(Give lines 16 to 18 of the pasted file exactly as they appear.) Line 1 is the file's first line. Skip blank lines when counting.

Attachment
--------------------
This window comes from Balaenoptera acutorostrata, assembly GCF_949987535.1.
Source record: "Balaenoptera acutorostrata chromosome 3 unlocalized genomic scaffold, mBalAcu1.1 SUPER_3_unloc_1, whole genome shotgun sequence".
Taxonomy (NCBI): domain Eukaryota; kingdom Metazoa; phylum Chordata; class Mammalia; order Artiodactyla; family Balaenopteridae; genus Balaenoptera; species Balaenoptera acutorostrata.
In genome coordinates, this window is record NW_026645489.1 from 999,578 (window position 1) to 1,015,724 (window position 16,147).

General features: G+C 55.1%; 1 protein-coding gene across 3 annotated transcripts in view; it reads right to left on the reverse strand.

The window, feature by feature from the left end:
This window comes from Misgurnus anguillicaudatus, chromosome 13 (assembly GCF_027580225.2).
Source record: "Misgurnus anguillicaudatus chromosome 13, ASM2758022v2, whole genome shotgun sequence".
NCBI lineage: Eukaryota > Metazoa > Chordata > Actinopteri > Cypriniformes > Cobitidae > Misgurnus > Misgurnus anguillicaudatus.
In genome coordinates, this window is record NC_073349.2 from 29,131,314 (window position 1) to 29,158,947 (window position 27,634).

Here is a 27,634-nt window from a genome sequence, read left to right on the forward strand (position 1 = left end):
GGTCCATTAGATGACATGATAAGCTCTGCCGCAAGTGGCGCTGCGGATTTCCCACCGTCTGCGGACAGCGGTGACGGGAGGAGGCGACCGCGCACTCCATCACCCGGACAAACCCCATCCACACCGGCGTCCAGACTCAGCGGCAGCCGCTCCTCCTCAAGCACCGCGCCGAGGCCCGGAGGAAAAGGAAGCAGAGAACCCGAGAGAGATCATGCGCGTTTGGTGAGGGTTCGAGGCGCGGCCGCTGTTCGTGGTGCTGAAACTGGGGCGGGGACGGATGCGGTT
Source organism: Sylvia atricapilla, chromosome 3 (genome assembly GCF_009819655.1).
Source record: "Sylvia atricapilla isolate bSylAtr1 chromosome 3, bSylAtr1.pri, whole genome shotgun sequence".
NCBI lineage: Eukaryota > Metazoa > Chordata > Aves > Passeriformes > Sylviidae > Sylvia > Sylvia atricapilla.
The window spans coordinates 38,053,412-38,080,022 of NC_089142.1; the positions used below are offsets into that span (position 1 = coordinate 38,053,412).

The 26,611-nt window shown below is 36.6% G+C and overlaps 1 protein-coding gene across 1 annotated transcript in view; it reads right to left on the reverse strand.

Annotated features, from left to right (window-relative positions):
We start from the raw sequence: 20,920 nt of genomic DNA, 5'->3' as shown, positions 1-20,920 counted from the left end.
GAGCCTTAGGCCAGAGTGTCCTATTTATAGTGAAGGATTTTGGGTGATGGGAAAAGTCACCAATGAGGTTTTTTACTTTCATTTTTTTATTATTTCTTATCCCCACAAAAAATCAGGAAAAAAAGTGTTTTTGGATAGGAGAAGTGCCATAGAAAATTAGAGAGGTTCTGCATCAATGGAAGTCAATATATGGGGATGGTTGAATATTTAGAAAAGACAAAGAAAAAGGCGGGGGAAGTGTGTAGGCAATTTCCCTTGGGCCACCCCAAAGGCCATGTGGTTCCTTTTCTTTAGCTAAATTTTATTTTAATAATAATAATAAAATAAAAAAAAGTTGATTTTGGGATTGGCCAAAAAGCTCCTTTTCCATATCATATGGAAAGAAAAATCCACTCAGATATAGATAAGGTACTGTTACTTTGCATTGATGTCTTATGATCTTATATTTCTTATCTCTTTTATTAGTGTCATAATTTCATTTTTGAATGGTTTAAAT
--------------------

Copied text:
The window spans coordinates 38,053,412-38,080,022 of NC_089142.1; the positions used below are offsets into that span (position 1 = coordinate 38,053,412).

The 26,611-nt window shown below is 36.6% G+C and overlaps 1 protein-coding gene across 1 annotated transcript in view; it reads right to left on the reverse strand.

Annotated features, from left to right (window-relative positions):